ADAM HOCHSCHILD’S “KING LEOPOLD’S GHOST.”

In Joseph Conrad’s novel, “Heart Of Darkness,” a literary masterpiece of the highest order, the character of Mr. Kurtz, the crazed leader of a tribe of Black Africans, whose sunken heads of dead black Africans, sit atop the posts of the iron gate that surrounds his mansion. Mr. Kurtz, a Belgium Colonial director, also has a collection of sword off hands and other body parts.

Toward the end of book Mr. Kurtz’s final words are “The Horror, The Horror.” Over the last century and into the 21 century, students and teachers have argued who Conrad based this crazed and insane character on. Some have argued, Rudyard Kipling, Marlon Brandon (Who played the character of Kurtz in ‘Apocalypse Now.” The worst interpretation of Conrad’s masterpiece ever presented, but a great movie all the same), and some Winston Churchill.

Adam Hochschild’s “King Leopold’s Ghost,” gives us three real possibilities. You see, Conrad’s book which is fiction is based on the six months he spent in the Congo under the murderous leadership of King Leopold of Belgium. Leon Rom, a Belgium director who met Conrad while he visited the Congo is my choice of who Kurtz represents. To his credit he had the sunken heads of Africans atop the post to the gate surrounding his mansion and a wonderful collection of dismembered body parts.

I mention Conrad’s book so much because Mr Hochschild references the book and Conrad numerous times. “King Leopold’s Ghost,” is about the brutal and inhumane plundering of the Congo by the King and his hired men. The torture of the native population could easily make one nausea. It is estimated that at least 12 million native Africans died during the reign of King Leopold. And even after his death, it continued to a lesser degree but it nevertheless continued. And while this genocide was going on the English and Portuguese governments were plundering and murdering the natives in different parts of the rich mineral continent. One needs to remember that these atrocious were allowed to go on right into the early parts of the 20th century, and in some cases into the middle of the century, and till this day a good part of Africa is at war with itself, sponsored by America, Europeans, and Asians.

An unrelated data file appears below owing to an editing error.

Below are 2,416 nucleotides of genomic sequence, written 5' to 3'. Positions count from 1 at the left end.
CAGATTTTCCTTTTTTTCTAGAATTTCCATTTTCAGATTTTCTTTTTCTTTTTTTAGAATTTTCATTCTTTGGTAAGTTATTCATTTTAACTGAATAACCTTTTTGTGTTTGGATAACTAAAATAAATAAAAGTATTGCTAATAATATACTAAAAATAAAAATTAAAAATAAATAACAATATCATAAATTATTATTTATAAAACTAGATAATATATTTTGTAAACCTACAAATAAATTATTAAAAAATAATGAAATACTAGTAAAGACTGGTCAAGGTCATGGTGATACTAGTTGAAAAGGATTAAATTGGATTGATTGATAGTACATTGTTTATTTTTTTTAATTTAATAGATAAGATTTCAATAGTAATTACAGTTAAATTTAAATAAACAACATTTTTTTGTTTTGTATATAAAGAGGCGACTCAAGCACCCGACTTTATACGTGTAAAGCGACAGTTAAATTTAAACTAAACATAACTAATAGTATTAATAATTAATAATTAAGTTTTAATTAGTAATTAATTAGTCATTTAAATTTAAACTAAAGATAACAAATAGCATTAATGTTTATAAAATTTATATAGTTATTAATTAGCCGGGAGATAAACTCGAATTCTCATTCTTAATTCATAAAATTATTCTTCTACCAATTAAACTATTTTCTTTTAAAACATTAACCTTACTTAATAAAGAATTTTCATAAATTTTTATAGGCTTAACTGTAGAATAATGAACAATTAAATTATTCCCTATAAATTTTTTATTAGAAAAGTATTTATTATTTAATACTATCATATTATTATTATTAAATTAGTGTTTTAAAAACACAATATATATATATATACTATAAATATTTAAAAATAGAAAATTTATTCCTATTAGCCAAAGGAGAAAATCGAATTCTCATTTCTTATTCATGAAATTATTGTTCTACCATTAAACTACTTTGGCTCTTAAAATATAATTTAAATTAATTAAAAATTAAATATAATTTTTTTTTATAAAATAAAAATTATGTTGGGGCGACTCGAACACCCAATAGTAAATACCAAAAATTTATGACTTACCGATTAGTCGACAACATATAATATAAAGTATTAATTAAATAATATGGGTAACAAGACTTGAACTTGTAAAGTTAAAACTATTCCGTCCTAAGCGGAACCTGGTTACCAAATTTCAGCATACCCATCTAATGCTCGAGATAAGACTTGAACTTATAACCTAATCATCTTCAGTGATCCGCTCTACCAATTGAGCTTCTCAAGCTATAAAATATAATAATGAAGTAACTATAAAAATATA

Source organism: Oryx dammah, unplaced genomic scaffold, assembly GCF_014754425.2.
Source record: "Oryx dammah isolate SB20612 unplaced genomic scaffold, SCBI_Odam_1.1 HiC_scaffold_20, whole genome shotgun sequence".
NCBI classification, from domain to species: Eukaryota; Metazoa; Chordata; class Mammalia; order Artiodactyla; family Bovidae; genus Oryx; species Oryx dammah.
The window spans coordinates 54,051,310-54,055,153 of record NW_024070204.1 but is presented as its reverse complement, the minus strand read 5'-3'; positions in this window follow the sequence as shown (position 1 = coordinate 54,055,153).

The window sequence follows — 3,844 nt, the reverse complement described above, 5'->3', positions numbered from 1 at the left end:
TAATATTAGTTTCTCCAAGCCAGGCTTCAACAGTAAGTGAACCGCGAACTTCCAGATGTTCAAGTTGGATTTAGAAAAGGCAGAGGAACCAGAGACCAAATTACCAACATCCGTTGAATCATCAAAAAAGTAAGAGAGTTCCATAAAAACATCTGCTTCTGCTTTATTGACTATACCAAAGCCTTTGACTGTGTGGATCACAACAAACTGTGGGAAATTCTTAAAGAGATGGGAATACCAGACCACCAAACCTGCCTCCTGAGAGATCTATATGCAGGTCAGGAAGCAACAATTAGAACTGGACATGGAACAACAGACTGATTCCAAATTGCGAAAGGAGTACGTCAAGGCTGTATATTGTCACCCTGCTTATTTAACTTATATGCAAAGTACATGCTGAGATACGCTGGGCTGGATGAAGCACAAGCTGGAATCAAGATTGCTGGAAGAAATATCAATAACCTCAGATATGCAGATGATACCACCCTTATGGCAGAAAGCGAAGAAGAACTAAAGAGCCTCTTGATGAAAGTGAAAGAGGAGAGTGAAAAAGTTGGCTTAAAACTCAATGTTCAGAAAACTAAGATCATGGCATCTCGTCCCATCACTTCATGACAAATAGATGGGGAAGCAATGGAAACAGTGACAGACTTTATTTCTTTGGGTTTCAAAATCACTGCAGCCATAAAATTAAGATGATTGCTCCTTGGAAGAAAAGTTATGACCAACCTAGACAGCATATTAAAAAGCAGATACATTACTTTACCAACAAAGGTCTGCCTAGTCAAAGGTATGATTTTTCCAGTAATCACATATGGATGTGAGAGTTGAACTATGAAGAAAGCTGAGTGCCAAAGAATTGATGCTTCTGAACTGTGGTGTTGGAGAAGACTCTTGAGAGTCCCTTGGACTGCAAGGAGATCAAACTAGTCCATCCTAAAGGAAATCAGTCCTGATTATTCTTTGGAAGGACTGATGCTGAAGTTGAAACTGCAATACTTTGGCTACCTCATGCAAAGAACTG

This is a really good book, extremely informative, with many villains and some amazing heroes. If one wants to read a great review of this book I recommend my friend Dmitri’s review. It really get into it.

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